When we were growing up he always took us to our events, and sometimes he just made up an event. Money and events were short in those days, so we went on some long trips to visit relatives, went swimming in the creek, a picnic in the woods, wading in a branch, riding around the countryside, and just sitting around spinning yarns on the front porch to name a few.

He was a 50-year member of the First Baptist Church and worked mostly in offices in Sunday School. He helped with the cleaning off of wooded property which now is our Crestlawn Cemetery. He drew a map of houses in the entire community for a church census. He always took us to Sunday School and church.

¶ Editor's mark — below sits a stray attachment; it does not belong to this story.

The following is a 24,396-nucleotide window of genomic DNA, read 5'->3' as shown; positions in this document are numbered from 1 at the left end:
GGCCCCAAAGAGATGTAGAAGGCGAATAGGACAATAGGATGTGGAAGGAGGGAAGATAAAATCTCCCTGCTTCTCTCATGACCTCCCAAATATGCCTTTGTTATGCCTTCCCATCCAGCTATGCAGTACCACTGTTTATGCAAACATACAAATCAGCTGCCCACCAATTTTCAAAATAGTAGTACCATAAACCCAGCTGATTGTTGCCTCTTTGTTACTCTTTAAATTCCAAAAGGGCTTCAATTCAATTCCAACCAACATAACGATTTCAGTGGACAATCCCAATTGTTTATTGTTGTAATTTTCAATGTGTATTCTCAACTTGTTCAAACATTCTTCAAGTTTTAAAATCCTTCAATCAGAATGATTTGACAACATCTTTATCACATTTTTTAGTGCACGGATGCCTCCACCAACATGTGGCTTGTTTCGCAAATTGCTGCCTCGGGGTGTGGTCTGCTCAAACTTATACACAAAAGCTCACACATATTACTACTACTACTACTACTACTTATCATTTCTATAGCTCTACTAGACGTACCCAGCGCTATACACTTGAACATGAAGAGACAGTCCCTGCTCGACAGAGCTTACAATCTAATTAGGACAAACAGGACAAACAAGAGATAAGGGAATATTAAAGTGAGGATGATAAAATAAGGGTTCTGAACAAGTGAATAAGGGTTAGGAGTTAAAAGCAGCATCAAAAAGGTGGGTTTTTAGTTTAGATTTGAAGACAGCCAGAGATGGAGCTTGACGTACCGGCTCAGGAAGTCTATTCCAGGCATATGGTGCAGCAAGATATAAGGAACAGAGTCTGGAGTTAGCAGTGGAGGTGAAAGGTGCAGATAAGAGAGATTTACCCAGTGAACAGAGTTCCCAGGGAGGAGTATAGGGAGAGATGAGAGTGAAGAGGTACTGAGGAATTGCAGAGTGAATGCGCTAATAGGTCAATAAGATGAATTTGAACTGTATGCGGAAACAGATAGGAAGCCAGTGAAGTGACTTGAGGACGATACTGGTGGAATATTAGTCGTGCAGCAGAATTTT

One of the retirement events he participated in was the AARP organization in our area. Among his activities were doing individual income taxes for people, teaching driving classes, and attending their conventions as an officer.

Speaking of taxes, he was bookkeeper including tax preparation for all of our businesses until his death. He made an “occasion” out of paying taxes! Stories from this could fill a book!

Pop would not be a legend if farming was not mentioned as his top enjoyment. Naturally, since he worked, a little gardening was done at home at first and then his parents moved to a larger farm nearby. Every day after work he was there helping by plowing, planting, gathering for all his families, or just looking the situation over. All his children and grandchildren knew what time of day it was to head to the farm for fun.